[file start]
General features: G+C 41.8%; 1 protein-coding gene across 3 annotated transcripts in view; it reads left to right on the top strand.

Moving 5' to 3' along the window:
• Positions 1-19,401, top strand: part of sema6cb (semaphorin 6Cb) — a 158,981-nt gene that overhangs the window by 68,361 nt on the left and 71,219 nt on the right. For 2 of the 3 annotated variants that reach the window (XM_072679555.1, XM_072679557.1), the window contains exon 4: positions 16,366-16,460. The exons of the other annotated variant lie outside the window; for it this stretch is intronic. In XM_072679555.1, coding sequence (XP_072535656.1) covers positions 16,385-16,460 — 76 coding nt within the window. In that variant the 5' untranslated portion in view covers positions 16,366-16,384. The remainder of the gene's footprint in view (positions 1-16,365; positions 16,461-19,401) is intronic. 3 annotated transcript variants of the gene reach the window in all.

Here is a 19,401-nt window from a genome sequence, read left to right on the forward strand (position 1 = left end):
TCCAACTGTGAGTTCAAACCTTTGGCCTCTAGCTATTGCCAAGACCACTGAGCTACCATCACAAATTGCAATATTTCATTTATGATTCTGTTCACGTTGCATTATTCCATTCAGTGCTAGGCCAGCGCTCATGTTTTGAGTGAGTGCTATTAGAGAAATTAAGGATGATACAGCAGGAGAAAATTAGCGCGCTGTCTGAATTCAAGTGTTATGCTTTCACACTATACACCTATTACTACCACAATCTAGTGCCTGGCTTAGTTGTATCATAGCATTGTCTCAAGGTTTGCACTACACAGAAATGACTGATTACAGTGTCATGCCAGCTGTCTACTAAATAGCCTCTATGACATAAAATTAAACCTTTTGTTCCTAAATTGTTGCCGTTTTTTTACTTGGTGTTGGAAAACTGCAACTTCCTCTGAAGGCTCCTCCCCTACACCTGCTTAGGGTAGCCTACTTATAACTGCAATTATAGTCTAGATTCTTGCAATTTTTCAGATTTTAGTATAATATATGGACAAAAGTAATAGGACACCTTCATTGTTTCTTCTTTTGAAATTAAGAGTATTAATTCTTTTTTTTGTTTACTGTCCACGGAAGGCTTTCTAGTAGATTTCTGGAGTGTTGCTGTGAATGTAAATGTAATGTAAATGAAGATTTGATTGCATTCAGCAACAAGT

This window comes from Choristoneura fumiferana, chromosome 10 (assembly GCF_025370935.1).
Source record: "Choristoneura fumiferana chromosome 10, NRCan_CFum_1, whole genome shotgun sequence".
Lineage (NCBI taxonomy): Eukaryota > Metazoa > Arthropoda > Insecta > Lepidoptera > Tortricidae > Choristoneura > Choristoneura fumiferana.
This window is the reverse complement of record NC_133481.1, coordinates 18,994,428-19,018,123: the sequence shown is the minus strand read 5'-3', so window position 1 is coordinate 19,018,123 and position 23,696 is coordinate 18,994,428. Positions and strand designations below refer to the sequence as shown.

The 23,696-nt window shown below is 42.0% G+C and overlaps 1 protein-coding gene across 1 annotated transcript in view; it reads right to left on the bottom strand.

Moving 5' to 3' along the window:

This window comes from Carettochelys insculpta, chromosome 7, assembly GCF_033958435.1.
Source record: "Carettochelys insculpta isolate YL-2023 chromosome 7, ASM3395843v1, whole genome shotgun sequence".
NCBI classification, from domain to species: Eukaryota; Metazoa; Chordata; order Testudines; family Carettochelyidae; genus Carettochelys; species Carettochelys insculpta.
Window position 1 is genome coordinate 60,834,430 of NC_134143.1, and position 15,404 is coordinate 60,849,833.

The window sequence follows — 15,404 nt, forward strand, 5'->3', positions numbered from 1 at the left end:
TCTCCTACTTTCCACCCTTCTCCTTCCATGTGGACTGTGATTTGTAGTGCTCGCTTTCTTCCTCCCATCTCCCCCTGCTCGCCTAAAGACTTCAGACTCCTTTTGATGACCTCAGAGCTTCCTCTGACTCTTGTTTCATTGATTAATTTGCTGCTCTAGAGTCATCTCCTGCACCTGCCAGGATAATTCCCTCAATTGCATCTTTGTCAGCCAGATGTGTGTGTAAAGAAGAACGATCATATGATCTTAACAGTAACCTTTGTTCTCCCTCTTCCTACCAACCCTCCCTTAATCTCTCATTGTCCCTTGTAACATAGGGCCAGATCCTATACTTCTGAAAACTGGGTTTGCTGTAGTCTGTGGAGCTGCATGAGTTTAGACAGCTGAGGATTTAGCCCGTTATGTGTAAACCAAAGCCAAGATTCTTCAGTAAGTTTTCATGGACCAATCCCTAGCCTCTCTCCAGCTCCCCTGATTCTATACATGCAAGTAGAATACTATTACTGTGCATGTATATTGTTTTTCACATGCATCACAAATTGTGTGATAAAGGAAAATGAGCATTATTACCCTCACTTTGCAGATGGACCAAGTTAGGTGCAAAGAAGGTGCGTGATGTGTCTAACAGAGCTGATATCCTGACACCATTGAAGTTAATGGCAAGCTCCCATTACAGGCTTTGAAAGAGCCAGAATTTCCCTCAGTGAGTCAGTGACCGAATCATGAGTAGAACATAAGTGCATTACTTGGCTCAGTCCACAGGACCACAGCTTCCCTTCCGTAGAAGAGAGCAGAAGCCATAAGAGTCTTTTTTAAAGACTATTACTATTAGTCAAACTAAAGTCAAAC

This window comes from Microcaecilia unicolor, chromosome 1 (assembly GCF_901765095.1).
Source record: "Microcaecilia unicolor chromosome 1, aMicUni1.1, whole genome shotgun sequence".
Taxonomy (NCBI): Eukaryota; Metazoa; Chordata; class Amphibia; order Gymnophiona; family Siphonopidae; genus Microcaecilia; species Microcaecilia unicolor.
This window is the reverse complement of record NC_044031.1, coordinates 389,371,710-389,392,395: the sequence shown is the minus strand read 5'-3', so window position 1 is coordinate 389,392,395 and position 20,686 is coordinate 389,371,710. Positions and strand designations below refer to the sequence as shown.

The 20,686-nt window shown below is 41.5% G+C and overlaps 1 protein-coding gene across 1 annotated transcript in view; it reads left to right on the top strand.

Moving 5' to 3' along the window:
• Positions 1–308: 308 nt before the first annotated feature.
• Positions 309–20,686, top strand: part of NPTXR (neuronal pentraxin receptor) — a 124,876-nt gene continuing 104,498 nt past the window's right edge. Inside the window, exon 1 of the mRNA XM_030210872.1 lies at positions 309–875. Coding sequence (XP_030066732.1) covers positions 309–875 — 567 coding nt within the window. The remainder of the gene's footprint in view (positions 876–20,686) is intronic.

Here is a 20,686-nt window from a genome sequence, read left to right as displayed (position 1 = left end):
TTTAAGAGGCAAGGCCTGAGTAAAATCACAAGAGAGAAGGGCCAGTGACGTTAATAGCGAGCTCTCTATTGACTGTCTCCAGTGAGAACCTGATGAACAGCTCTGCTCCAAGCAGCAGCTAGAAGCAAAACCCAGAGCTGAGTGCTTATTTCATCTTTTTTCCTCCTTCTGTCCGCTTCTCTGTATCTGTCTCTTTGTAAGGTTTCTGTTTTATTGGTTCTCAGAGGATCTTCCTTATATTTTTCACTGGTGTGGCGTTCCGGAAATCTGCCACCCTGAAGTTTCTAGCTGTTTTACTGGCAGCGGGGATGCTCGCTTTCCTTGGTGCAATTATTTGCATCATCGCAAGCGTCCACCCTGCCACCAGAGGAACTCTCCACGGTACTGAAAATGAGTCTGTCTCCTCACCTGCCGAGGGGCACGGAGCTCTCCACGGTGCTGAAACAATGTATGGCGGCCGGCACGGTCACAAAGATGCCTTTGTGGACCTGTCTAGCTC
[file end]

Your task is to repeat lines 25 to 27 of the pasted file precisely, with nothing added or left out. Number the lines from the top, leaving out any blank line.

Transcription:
• Positions 309–20,686, top strand: part of NPTXR (neuronal pentraxin receptor) — a 124,876-nt gene continuing 104,498 nt past the window's right edge. Inside the window, exon 1 of the mRNA XM_030210872.1 lies at positions 309–875. Coding sequence (XP_030066732.1) covers positions 309–875 — 567 coding nt within the window. The remainder of the gene's footprint in view (positions 876–20,686) is intronic.

Here is a 20,686-nt window from a genome sequence, read left to right as displayed (position 1 = left end):
TTTAAGAGGCAAGGCCTGAGTAAAATCACAAGAGAGAAGGGCCAGTGACGTTAATAGCGAGCTCTCTATTGACTGTCTCCAGTGAGAACCTGATGAACAGCTCTGCTCCAAGCAGCAGCTAGAAGCAAAACCCAGAGCTGAGTGCTTATTTCATCTTTTTTCCTCCTTCTGTCCGCTTCTCTGTATCTGTCTCTTTGTAAGGTTTCTGTTTTATTGGTTCTCAGAGGATCTTCCTTATATTTTTCACTGGTGTGGCGTTCCGGAAATCTGCCACCCTGAAGTTTCTAGCTGTTTTACTGGCAGCGGGGATGCTCGCTTTCCTTGGTGCAATTATTTGCATCATCGCAAGCGTCCACCCTGCCACCAGAGGAACTCTCCACGGTACTGAAAATGAGTCTGTCTCCTCACCTGCCGAGGGGCACGGAGCTCTCCACGGTGCTGAAACAATGTATGGCGGCCGGCACGGTCACAAAGATGCCTTTGTGGACCTGTCTAGCTC